A private screening of Lifetime’s upcoming R. Kelly docu-series, Surviving R. Kelly, was canceled and evacuated in New York after a gun threat was called into the venue Tuesday night, Rolling Stone has learned.
“At tonight’s premiere of Lifetime’s documentary series Surviving R. Kelly at NeueHouse Madison Square, several anonymous threats were called in,” a rep for the network tells Rolling Stone.” As a precaution, the network elected to evacuate the building. The safety and security of our panel, guests and staff is of paramount importance to Lifetime.”
A source close to the project who attended the event said NeueHouse received two calls from the same male caller. The unidentified caller told a venue employee that there was someone in the theater with a gun and that shots would be fired if they continued showing the documentary. A spokesperson for NeueHouse called the threats “non-credible.”
Activist and #MeToo founder Tarana Bruke, who was set to appear on a panel after the screening, wrote about the threat and evacuation on Twitter. “Tonight was a private screening of the @lifetimetv documentary #survivingRkelly where his survivors, parents of survivors, and folks featured in the doc were gathered and a BOMB THREAT was called in and the event shut down,” she said.
So…Y’ALL ARE NOT GOING TO BELIEVE THIS!
Tonight was a private screening of the @lifetimetv documentary #survivingRkelly where his survivors, parents of survivors, and folks featured in the doc were gathered and a BOMB THREAT was called in and the event shut down. #muteRkelly
— Tarana (@TaranaBurke) December 5, 2018
Burke added, “The worst of it isn’t the threat though [because] it didn’t appear to be credible but the survivors who had to endure his harassment.” Burke was one of several panelists set to speak after the screening, alongside R. Kelly accusers Kitti Jones, Jerhonda Pace, Lisa Van Allen and Asante McGee. Cultural critic Jamilah Lemieux and Surviving R. Kelly producer Brie Miranda Bryant were also set to speak.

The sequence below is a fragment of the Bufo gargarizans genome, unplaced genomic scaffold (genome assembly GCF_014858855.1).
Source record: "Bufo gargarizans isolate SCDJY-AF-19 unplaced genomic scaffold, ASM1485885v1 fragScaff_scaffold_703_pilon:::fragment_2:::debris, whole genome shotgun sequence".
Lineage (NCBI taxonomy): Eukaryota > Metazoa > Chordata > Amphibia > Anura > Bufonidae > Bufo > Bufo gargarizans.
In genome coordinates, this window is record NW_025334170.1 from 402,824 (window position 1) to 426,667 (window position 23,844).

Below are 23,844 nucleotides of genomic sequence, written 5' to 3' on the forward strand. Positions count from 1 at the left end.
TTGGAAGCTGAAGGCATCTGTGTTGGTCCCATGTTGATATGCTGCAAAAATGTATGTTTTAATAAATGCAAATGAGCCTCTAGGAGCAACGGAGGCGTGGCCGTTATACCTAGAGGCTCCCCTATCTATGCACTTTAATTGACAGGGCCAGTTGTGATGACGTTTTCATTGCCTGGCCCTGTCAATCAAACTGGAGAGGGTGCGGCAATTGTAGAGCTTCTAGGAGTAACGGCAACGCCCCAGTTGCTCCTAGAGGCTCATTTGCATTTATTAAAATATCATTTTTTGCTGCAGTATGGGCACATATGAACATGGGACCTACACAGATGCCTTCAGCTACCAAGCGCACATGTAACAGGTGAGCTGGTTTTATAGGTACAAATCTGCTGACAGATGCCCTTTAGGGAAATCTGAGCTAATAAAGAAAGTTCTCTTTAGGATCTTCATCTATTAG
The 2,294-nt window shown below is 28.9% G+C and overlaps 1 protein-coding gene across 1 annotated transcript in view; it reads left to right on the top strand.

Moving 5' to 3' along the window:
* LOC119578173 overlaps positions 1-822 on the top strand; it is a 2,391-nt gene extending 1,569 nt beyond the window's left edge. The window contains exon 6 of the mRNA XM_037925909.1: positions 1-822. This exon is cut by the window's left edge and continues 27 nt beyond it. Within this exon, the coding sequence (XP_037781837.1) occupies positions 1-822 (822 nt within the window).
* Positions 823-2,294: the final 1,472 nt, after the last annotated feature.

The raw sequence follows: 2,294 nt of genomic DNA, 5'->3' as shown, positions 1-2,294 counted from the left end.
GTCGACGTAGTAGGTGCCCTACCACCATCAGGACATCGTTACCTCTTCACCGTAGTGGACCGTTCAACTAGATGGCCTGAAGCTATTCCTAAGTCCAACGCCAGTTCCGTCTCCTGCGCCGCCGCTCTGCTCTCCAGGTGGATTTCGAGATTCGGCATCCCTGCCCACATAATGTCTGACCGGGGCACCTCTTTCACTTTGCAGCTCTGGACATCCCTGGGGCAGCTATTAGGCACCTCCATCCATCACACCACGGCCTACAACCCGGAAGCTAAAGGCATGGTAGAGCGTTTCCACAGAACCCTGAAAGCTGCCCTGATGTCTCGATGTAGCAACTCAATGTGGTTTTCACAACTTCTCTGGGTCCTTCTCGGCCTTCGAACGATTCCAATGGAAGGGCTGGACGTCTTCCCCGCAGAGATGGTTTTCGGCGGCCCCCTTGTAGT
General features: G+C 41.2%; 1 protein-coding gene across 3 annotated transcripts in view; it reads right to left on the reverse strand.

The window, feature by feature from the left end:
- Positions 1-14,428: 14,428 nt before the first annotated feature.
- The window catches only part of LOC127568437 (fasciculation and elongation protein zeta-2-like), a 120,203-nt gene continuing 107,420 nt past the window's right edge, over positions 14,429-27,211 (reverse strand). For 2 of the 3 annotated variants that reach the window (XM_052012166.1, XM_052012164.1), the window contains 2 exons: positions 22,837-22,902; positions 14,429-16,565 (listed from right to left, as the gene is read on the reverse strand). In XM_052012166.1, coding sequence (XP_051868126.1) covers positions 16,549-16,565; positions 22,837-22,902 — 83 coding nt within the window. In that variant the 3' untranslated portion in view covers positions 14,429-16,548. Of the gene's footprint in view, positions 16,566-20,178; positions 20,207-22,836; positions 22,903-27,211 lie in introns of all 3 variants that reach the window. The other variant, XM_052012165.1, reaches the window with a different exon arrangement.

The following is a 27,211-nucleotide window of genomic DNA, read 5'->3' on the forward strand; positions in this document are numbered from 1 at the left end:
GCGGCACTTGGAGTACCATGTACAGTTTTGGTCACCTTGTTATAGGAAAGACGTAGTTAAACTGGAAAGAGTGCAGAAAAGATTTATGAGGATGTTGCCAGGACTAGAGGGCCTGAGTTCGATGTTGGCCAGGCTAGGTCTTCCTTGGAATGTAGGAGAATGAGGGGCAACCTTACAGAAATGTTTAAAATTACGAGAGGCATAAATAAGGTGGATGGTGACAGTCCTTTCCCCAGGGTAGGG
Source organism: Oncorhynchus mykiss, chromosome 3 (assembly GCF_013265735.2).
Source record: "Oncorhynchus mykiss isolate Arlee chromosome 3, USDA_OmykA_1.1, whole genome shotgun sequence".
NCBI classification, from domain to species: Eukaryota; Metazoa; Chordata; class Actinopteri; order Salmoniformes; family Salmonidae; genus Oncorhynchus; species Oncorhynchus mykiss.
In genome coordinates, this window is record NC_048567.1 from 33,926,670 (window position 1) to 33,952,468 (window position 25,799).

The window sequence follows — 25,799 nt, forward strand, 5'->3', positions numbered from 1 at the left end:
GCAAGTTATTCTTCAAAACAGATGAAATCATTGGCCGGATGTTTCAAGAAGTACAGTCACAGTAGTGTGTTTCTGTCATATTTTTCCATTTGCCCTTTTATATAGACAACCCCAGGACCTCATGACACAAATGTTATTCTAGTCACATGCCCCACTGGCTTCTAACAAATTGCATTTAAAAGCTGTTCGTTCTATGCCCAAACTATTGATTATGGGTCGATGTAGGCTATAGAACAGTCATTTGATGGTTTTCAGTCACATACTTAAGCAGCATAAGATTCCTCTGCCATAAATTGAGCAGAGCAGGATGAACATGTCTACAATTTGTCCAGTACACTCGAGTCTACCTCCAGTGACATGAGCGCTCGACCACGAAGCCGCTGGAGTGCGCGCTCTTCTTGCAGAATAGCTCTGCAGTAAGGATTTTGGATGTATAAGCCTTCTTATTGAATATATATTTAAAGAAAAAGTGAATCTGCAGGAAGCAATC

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“This just speaks to how much power there is in numbers that someone felt the need to threaten this event,” Jones tells Rolling Stone. “But we won’t be intimidated or silenced and we hope this brings even more attention to the legitimacy of our stories and how important this documentary is to the movement.”
“NeueHouse has always existed to celebrate creatives, entrepreneurs and activists with important and meaningful stories to share,” a NeueHouse spokesperson tells Rolling Stone. “The safety of our storytellers and of our members is always our first priority. Tonight was no different. Despite non-credible threats called in during tonight’s screening, we followed appropriate safety protocols in collaboration with the NYPD and elected to postpone the event. We stand by the creative women bringing these heroic stories to light.”
A representative for Kelly declined to comment.
Surviving R. Kelly, which premieres January 3rd, is a six-part docu-series that chronicles the stories of several women who have accused R. Kelly of sexual misconduct. One of the women, Jones, spoke about her tumultuous relationship with Kelly in an interview with Rolling Stone last year. Jones accused the singer of physical abuse, sexual coercion, emotional manipulation and overseeing her life with a slew of draconian rules regarding how she dressed, what she ate and when she went to the bathroom. (Kelly has denied all the accusations against him.)
Jones also spoke of the criticism and backlash she and other survivors have faced after speaking out against R. Kelly. “It pisses me off that people that really did suffer and go through the things that they did and wanted to kill themselves are still ashamed, in hiding, embarrassed and just afraid overall to speak out,” she said. “The backlash from it will make you feel like [you wish you’d] never talked about it. And all this has been replaying in my head and I’m like, ‘Fuck that. I’m not letting this be me.'”